Quantification of mtDNA copy number and mRNA levels by real-time PCR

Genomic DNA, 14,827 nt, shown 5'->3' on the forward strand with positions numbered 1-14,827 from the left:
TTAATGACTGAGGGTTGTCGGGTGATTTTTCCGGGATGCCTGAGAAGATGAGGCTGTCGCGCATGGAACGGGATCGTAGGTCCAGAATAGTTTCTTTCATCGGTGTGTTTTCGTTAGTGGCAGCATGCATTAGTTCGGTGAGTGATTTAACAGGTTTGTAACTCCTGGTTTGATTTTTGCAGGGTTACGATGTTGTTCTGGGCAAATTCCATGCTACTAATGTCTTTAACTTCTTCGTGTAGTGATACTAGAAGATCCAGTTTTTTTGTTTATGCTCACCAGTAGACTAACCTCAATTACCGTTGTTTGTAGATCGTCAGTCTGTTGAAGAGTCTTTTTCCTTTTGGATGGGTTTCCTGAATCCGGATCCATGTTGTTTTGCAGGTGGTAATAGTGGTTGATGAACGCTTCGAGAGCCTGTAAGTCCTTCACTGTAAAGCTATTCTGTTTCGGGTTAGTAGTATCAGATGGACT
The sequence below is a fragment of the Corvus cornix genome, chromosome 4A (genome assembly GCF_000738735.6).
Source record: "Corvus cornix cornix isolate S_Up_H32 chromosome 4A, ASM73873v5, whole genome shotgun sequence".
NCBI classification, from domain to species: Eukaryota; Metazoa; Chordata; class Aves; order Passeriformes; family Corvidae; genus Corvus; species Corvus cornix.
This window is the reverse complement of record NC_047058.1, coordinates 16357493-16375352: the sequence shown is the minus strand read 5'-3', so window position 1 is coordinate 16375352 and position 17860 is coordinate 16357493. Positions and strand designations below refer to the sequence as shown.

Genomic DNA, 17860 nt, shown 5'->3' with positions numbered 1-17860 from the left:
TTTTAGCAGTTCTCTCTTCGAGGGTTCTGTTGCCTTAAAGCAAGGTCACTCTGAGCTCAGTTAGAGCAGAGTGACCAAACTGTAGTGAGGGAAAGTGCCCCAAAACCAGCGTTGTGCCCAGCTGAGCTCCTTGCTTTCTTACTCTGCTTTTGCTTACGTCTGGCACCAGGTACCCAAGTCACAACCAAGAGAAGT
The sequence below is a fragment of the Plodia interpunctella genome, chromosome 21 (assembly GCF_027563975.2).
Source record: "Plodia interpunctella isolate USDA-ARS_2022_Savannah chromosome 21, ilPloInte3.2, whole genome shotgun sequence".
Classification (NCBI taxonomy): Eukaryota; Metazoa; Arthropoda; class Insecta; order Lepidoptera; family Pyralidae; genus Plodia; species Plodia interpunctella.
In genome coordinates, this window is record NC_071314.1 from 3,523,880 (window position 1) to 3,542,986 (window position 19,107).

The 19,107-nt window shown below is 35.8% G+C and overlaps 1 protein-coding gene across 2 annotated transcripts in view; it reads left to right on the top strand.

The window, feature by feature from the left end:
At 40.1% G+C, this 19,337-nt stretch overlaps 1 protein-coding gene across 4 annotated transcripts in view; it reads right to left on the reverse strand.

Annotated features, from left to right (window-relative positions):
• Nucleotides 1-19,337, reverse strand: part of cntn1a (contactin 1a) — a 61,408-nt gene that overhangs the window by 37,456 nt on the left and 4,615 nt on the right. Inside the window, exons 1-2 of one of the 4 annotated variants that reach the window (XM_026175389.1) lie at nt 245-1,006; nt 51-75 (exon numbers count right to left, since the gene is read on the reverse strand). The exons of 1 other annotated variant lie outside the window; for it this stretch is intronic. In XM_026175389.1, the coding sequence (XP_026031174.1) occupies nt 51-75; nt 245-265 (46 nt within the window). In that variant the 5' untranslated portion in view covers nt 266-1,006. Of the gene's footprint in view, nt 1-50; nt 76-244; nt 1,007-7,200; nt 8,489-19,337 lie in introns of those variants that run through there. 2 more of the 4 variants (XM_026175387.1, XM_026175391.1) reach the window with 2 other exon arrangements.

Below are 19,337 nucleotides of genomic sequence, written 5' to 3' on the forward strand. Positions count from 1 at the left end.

Total DNA was isolated from cell pellets (QuiAmpDNA Mini kit, Qiagen), dissolved in 10 mm Tris–HCl (pH 8.0) and quantified by spectrophotometry (NanoDrop Spectrophotometer, Thermo Scientific). Duplicates were assessed for each experimental condition. Real-time PCR was performed using an ABI PRISM® 7900HT sequence detector (Applied Biosystems). Detection of mtDNA and nuclear DNA was performed as a multiplex PCR reaction. TaqMan Universal PCR Master Mix with UNG (Applied Biosystems) and custom-designed sets of TaqMan probes and primers were used for relative mtDNA (12S rRNA gene) versus nuclear DNA (RNase P single copy gene) copy number quantification, as described (7). A standard curve with cloned-12S and RNAse P amplicons was used for absolute quantification of mtDNA and nuclear DNA in the samples. RNA was isolated from quiescent fibroblasts with Trizol Reagent (Invitrogen) and resuspended in RNAase-free water. Two micrograms of RNA were treated with DNase I (DNase I Amplification grade, Invitrogen) and reverse transcribed to cDNA by using the High-Capacity cDNA Archive kit (Applied Biosystems). Quantitative real-time PCR reactions were carried out in 384-well plates with the TaqMan Universal PCR Master Mix No Amperase UNG (Applied Biosystems). Predesigned-TaqMan Gene Expression Assays (Applied Biosystems) were used for the detection of DCK (Hs01040726_m1) and DGUOK (Hs00176514_m1) mRNAs. Each sample was analyzed in triplicates, and the average value was used to determine the level of mRNA. The amount of the specific mRNA in each sample was normalized to 18S rRNA (Hs99999901_s1) with the 2-ΔCT method for comparison. All samples included in an independent 384-well plate were referred to an untreated control sample to avoid inter-plate variation.